August 22, 2011

Facilitate Learning: Use diagnostic results to facilitate learning and improvement

This section of "Preparing to Grow Your Network's Impact" shares how nonprofit network centers and their affiliates can determine how to best utilize the resources that the center can provide and explore opportunities for peer learning among affiliates.

By: Justin Pasquariello


How will the network translate what it learns into action?

When it’s clear where everyone stands, the network and its affiliates must begin the hard work of getting better. What activities should get top priority? What is the network learning? How can that knowledge trigger a snowball effect of improvement?  When it’s clear where everyone stands, the hard work of getting better can truly begin. Now it is time for the center and affiliates to hammer out how best to utilize the resources that the center can provide. It is also time to explore opportunities for peer learning among affiliates.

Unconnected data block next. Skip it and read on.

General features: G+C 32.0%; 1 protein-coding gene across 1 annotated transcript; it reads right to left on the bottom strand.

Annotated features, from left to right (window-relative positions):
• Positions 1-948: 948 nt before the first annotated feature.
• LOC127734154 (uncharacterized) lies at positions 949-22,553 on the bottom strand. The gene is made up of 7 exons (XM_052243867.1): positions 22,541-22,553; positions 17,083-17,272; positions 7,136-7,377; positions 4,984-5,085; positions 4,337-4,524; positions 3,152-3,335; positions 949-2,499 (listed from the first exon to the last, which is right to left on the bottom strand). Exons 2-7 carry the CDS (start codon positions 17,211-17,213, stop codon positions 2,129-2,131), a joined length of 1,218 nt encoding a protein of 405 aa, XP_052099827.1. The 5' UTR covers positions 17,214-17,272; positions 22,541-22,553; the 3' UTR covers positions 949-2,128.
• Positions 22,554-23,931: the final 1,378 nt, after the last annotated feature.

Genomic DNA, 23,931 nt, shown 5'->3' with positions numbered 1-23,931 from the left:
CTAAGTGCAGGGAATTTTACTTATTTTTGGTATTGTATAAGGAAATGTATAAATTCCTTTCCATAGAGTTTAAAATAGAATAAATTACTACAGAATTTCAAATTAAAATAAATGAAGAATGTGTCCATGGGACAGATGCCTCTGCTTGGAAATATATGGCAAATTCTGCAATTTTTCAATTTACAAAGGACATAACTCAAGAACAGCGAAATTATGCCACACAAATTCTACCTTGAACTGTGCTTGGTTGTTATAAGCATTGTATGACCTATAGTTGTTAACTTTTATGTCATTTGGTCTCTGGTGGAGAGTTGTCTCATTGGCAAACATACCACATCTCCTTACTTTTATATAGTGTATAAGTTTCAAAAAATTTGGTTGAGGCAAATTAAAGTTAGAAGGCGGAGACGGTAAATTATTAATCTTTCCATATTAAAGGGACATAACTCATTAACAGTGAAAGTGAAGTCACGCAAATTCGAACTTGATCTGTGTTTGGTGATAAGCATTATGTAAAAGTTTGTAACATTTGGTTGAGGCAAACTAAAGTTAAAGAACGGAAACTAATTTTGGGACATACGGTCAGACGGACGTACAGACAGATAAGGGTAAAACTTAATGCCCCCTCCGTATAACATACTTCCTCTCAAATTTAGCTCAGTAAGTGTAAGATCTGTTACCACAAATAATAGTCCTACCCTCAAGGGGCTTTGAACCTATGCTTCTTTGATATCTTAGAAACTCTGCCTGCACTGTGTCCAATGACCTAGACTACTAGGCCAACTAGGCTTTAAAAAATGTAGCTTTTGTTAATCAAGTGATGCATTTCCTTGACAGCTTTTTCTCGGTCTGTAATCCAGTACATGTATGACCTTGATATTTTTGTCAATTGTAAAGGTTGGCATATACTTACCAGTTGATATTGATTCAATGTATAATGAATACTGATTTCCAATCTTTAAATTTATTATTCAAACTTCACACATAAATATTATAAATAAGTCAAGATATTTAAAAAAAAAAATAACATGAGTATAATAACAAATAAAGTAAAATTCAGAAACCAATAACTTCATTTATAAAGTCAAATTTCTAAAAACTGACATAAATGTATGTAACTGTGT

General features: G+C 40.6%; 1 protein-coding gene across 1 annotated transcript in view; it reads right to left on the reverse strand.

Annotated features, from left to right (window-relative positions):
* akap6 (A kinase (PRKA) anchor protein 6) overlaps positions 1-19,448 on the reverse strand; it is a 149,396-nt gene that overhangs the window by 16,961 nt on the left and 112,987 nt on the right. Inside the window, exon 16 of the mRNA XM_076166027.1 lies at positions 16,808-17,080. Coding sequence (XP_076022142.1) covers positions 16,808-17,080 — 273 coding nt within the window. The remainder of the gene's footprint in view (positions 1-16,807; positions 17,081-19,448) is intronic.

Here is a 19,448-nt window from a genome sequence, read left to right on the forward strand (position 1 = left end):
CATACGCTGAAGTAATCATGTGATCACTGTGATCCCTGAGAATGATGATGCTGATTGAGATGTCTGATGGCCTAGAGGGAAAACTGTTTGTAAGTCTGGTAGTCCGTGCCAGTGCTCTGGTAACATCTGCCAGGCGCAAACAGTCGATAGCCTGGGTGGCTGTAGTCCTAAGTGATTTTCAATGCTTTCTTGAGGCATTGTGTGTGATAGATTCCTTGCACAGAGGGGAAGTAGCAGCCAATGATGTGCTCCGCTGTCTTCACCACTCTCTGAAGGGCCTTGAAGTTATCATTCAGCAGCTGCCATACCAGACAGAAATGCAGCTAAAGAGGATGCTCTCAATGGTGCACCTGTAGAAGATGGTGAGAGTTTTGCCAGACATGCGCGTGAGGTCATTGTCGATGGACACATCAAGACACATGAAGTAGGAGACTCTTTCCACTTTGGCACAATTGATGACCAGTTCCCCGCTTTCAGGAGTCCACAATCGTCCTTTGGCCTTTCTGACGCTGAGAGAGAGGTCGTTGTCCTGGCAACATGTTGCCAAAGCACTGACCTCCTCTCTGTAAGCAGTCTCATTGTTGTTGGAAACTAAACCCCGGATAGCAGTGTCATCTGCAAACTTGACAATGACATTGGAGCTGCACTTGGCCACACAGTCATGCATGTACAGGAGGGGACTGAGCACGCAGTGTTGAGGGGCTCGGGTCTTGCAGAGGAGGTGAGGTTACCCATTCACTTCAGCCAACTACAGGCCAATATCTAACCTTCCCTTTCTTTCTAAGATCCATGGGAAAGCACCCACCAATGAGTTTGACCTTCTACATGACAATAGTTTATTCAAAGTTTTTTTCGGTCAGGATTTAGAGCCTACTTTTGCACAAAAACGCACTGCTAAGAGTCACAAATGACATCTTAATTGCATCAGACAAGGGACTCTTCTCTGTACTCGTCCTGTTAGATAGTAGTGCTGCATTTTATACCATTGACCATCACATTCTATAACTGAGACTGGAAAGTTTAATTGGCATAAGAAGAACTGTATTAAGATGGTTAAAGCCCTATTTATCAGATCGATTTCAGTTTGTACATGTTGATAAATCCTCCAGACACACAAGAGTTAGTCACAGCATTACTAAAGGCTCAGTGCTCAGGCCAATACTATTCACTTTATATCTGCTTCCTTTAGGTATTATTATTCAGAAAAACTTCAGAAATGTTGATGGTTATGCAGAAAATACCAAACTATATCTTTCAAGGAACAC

The following may help make this part of the process run more smoothly:

  • Being clear about respective roles of center and individual affiliates
  • Being clear about where the center will focus its efforts and why
  • Maintaining the developmental (not punitive) mindset

The role of the center

Setting Priorities

As the network sets priorities for supporting affiliates and the network as a whole, they should also be thinking about where the center’s resources will have the most significant impact. There is no single “right” answer. For example, a center could choose to focus resources on: